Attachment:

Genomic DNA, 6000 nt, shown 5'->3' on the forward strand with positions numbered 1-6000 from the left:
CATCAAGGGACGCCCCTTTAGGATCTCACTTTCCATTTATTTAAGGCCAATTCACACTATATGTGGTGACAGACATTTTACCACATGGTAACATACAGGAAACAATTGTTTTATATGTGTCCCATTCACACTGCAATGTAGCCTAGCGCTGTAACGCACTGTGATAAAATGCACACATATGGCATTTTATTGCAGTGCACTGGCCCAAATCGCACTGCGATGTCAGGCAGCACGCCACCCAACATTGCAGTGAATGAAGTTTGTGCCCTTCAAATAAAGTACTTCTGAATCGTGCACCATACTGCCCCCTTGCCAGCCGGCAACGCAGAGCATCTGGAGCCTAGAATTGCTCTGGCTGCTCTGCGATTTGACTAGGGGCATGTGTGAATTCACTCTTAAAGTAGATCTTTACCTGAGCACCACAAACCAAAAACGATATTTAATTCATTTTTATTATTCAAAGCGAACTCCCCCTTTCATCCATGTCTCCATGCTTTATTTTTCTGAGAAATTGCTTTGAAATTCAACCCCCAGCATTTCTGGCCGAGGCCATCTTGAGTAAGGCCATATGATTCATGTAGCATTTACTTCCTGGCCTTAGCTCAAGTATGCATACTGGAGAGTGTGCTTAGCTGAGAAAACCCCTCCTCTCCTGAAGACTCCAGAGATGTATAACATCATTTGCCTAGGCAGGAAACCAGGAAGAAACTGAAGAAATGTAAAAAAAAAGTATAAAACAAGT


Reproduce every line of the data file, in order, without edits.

Genomic DNA, 6000 nt, shown 5'->3' on the forward strand with positions numbered 1-6000 from the left:
CATCAAGGGACGCCCCTTTAGGATCTCACTTTCCATTTATTTAAGGCCAATTCACACTATATGTGGTGACAGACATTTTACCACATGGTAACATACAGGAAACAATTGTTTTATATGTGTCCCATTCACACTGCAATGTAGCCTAGCGCTGTAACGCACTGTGATAAAATGCACACATATGGCATTTTATTGCAGTGCACTGGCCCAAATCGCACTGCGATGTCAGGCAGCACGCCACCCAACATTGCAGTGAATGAAGTTTGTGCCCTTCAAATAAAGTACTTCTGAATCGTGCACCATACTGCCCCCTTGCCAGCCGGCAACGCAGAGCATCTGGAGCCTAGAATTGCTCTGGCTGCTCTGCGATTTGACTAGGGGCATGTGTGAATTCACTCTTAAAGTAGATCTTTACCTGAGCACCACAAACCAAAAACGATATTTAATTCATTTTTATTATTCAAAGCGAACTCCCCCTTTCATCCATGTCTCCATGCTTTATTTTTCTGAGAAATTGCTTTGAAATTCAACCCCCAGCATTTCTGGCCGAGGCCATCTTGAGTAAGGCCATATGATTCATGTAGCATTTACTTCCTGGCCTTAGCTCAAGTATGCATACTGGAGAGTGTGCTTAGCTGAGAAAACCCCTCCTCTCCTGAAGACTCCAGAGATGTATAACATCATTTGCCTAGGCAGGAAACCAGGAAGAAACTGAAGAAATGTAAAAAAAAAGTATAAAACAAGT